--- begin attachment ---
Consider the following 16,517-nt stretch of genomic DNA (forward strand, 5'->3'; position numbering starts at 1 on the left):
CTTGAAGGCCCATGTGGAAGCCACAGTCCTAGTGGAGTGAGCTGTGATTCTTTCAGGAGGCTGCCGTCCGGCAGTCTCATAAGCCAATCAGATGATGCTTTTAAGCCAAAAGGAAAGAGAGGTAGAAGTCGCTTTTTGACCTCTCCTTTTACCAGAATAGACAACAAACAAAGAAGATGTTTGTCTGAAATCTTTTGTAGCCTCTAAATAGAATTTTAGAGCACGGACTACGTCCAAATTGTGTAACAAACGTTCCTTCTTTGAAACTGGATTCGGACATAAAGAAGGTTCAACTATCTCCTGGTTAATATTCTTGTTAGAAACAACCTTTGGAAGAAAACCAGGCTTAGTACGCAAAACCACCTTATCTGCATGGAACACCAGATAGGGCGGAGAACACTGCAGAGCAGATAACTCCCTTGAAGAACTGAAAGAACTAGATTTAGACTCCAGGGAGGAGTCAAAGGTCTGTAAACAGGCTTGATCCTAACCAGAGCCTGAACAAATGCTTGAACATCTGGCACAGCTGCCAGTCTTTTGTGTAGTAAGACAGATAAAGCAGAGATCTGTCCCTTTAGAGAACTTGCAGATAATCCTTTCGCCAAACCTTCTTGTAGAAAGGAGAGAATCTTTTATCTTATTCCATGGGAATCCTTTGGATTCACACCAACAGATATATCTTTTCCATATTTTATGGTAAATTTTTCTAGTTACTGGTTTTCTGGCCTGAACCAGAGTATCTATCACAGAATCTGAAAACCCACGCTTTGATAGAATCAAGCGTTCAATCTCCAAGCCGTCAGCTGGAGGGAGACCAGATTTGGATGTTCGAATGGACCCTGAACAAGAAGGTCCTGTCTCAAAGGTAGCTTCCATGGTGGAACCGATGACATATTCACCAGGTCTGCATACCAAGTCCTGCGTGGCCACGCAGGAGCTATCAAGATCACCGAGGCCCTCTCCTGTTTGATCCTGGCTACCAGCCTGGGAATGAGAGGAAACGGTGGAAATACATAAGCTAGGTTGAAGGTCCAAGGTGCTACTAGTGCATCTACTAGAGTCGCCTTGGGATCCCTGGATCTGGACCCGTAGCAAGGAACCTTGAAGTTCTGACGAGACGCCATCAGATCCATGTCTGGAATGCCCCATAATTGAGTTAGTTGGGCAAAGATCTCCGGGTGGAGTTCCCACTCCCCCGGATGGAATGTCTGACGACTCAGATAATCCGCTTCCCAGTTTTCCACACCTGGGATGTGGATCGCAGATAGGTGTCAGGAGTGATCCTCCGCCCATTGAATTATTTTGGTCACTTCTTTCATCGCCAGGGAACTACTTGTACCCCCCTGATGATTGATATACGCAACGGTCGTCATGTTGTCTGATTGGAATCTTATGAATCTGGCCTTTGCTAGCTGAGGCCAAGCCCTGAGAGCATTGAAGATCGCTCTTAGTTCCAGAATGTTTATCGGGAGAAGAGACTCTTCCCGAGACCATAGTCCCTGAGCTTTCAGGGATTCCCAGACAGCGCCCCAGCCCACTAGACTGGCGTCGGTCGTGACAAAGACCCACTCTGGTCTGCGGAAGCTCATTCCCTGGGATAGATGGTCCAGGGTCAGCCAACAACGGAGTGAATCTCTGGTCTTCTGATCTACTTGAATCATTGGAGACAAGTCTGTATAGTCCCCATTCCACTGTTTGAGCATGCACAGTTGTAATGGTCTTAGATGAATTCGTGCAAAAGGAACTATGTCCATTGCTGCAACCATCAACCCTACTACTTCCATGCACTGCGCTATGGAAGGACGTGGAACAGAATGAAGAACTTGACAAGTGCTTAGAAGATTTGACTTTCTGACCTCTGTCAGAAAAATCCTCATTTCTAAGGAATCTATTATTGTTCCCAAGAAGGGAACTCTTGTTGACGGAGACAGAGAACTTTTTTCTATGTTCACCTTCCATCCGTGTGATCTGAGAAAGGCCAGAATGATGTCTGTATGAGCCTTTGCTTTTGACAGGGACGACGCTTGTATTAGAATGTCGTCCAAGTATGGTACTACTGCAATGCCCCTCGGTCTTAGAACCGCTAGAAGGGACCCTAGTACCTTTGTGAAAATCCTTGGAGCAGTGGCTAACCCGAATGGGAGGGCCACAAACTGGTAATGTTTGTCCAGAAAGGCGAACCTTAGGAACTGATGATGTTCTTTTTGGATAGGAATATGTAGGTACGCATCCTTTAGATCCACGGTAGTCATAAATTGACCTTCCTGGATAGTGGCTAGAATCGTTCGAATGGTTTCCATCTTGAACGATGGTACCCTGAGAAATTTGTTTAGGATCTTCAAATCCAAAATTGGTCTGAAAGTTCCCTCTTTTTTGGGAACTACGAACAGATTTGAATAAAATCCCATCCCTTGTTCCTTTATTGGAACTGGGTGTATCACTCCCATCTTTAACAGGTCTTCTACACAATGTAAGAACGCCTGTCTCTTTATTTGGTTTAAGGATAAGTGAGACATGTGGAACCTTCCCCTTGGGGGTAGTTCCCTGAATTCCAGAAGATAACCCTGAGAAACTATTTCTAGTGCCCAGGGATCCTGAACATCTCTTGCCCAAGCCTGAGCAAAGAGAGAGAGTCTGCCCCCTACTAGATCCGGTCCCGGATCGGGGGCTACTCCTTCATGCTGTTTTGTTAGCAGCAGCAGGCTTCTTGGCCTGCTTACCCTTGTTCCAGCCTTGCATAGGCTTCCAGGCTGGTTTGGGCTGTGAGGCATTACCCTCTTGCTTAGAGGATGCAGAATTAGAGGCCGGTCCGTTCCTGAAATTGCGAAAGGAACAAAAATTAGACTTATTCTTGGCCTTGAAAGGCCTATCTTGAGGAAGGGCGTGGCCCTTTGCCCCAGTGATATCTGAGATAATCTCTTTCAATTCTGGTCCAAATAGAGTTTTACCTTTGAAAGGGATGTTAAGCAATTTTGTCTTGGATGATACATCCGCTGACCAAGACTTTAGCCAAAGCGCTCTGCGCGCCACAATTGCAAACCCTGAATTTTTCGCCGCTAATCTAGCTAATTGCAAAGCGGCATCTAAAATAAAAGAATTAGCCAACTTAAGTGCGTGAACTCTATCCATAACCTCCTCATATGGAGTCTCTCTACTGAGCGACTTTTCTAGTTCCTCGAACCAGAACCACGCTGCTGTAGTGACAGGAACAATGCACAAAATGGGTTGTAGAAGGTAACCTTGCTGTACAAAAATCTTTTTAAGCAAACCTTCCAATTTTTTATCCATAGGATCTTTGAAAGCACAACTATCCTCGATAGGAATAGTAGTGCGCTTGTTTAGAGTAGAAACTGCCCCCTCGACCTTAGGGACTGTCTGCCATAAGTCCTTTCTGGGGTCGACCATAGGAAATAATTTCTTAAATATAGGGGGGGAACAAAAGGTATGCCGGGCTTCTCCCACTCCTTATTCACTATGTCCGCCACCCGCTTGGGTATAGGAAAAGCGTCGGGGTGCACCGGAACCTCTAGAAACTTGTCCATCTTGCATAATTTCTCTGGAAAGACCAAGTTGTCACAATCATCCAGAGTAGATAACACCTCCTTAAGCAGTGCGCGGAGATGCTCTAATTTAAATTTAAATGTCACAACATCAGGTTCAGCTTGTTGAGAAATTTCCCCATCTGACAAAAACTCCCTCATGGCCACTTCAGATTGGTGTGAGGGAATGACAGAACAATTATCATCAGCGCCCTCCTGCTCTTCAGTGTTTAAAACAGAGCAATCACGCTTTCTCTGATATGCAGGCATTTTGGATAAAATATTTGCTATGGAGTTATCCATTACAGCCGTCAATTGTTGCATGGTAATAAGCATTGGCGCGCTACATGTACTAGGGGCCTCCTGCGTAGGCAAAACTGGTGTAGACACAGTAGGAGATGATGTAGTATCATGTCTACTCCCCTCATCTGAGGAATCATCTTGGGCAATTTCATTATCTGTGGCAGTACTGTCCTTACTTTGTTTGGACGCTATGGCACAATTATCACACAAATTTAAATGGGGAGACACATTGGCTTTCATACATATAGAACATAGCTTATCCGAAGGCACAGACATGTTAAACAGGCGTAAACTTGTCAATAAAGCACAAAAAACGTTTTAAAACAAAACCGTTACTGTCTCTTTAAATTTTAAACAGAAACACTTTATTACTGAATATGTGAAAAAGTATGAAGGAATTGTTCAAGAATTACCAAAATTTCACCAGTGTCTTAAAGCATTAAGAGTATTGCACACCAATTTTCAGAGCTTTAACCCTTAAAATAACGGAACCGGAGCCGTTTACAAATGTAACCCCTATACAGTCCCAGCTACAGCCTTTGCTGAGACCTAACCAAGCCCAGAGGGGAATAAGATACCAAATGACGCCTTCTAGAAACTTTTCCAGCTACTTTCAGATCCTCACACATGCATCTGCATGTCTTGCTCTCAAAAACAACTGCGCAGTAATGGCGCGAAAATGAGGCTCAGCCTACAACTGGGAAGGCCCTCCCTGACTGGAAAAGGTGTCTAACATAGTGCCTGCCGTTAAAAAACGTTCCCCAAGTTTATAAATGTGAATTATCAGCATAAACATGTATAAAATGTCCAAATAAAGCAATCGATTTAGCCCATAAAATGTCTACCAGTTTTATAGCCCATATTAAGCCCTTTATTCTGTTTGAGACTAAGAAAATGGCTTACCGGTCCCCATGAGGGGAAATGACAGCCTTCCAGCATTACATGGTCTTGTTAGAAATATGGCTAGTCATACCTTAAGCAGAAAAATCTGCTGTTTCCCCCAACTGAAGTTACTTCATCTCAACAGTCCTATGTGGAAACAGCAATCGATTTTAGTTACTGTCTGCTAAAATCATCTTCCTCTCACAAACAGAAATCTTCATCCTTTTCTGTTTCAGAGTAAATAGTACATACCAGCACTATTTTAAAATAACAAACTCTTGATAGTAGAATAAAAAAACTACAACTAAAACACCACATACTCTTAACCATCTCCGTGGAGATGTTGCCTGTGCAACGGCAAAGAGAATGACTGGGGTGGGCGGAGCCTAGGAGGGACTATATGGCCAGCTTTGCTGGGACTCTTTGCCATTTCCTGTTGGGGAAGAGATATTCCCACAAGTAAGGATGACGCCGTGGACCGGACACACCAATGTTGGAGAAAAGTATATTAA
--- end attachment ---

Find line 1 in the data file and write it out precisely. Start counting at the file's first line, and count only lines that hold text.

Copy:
Consider the following 16,517-nt stretch of genomic DNA (forward strand, 5'->3'; position numbering starts at 1 on the left):